French police ban public meetings and increase security measures in Paris
Sunday, November 13, 2005
The Prefect of Police of Paris has banned public meetings in Paris, fearing violence in the French capital this holiday weekend, which marks the 87th anniversary of the end of World War I. Police remained on alert throughout the weekend, with some 12,000 security officers deployed around the country.
After more than a fortnight of civil unrest in France, police imposed the temporary public meeting ban in response to Internet and text messages calling for violent action in the French capital. The government has declared a state of emergency in Paris and 30 other areas to help quell the unrest.
Today, Sunday 13 November, French authorities have reported less urban violence - despite fears of a rampage that prompted thousands of police to fan out at high-profile targets such as the Eiffel Tower. Across the country, the situation appears calmer. Rioting, car-burnings and arson attacks appear to be waning.
Nationwide, 374 cars were torched on Saturday night, down from 502 on the evening of November 11, police said today. About 100 vehicles go up in flames in France on a typical Saturday night.
National Police Chief Michel said there had been a "major lull" in the rioting on the 17th night of urban violence. If the calm continues, "things could return to normal very quickly," he said at a news conference on Sunday. Night curfews are still in force in several areas. Mr Gaudin said there was a "downward trend" in the incidence of violence "with some resistance in the Paris region. This weekend we will exercise extra vigilance in the Paris region."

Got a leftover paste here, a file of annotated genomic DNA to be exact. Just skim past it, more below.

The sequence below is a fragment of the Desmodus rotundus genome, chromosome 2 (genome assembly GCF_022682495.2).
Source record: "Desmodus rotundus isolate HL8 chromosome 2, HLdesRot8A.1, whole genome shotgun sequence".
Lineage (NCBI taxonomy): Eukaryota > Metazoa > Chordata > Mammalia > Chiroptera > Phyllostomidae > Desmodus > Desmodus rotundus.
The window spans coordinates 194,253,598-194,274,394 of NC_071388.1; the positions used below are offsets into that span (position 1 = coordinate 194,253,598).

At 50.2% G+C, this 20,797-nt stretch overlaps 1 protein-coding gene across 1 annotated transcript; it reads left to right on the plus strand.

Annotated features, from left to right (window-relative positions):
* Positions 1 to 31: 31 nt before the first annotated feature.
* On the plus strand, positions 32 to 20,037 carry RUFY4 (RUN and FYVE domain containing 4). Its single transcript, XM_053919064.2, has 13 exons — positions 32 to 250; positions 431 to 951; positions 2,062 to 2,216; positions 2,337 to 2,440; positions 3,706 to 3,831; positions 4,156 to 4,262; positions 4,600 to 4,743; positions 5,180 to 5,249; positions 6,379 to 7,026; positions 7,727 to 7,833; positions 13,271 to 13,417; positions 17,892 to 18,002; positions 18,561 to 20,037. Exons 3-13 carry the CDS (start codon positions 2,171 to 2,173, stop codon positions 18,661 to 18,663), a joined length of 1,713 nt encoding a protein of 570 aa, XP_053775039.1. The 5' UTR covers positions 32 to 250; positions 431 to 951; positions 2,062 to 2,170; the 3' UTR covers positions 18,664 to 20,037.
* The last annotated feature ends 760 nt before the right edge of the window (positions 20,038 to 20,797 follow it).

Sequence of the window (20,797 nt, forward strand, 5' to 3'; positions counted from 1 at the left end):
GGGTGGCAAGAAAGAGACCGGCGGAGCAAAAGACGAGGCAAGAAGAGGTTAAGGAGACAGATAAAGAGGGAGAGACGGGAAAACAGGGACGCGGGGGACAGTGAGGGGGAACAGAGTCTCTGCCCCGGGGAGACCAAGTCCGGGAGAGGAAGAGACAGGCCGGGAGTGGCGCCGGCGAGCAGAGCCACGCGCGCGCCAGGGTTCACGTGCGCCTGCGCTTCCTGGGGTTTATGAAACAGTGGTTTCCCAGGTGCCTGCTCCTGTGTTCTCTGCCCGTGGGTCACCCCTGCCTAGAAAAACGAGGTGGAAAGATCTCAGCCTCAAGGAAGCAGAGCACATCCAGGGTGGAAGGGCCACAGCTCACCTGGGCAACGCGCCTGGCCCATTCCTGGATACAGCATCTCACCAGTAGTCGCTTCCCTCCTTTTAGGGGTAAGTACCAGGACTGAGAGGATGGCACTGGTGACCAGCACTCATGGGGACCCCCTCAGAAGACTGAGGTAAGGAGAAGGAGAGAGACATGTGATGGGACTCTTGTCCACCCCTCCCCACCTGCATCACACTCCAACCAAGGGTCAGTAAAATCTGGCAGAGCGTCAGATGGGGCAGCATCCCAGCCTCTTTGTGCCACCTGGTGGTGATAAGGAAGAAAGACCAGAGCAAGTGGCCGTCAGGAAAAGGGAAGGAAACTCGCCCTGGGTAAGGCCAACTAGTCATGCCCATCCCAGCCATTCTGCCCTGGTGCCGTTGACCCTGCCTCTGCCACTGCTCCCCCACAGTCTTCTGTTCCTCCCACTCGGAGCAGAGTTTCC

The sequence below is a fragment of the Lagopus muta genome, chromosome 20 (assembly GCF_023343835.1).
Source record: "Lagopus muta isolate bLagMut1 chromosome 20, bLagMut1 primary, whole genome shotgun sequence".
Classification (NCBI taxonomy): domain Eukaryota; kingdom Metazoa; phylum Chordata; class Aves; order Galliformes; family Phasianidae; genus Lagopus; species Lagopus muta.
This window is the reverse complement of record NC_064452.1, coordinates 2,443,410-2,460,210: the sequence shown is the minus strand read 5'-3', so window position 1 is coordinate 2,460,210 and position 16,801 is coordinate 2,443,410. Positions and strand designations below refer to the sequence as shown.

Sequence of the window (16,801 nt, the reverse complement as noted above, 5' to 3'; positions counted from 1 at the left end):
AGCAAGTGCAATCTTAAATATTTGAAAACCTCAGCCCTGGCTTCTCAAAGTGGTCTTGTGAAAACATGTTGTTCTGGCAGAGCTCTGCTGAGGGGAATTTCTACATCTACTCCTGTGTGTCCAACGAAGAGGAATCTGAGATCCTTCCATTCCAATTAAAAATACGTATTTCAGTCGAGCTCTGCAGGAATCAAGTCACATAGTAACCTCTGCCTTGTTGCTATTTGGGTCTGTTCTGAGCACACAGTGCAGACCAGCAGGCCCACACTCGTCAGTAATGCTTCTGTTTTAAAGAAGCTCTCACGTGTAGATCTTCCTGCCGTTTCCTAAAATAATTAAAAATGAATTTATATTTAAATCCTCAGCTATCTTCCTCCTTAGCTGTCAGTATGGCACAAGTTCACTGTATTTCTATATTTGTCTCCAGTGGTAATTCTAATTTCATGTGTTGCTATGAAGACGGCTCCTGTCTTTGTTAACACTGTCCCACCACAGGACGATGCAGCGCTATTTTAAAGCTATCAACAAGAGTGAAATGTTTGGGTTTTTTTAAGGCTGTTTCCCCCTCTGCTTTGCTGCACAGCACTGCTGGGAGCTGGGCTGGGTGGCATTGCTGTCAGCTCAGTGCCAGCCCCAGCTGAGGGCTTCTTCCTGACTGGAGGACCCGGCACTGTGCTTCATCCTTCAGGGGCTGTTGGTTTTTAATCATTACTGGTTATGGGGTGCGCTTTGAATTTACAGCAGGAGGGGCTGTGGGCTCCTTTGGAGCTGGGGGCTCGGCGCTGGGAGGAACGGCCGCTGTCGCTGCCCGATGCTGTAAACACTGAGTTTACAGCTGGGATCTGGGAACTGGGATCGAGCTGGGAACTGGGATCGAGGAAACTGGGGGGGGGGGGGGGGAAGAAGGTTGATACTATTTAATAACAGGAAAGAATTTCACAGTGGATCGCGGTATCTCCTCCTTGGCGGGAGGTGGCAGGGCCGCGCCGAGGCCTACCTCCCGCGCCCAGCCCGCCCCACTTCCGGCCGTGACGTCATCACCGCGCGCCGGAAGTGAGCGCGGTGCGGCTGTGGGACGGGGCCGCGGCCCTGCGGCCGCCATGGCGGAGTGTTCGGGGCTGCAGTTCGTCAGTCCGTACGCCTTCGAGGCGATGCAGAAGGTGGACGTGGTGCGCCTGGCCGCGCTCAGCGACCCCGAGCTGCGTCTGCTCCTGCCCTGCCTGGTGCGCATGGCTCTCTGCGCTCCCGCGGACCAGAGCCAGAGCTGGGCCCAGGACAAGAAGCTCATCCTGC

On Thursday, President Jacques Chirac acknowledged that France had "undeniable problems" in poor city areas and must respond effectively. "Whatever our origins we are all the children of the Republic and we can all expect the same rights," he said.
Surveillance has been stepped up on suburban transport, petrol sales in small quantities have also been banned.
Mr Chirac defended his use of state-of-emergency legislation, and said the priority was still to restore order. The state of emergency, adopted on Wednesday and renewable after 12 days, allows French authorities to impose curfews in designated areas, ban public meetings, search for weapons without a warrant and issue house-arrest orders.
Some 7,500 cars and dozens of buildings including schools and businesses have been torched since the violence began. 2,350 people have been arrested and 358 have recieived prison sentences.
The recent unrest erupted on October 27 following the deaths of two teenagers electrocuted while hiding from police in an electrical sub-station.
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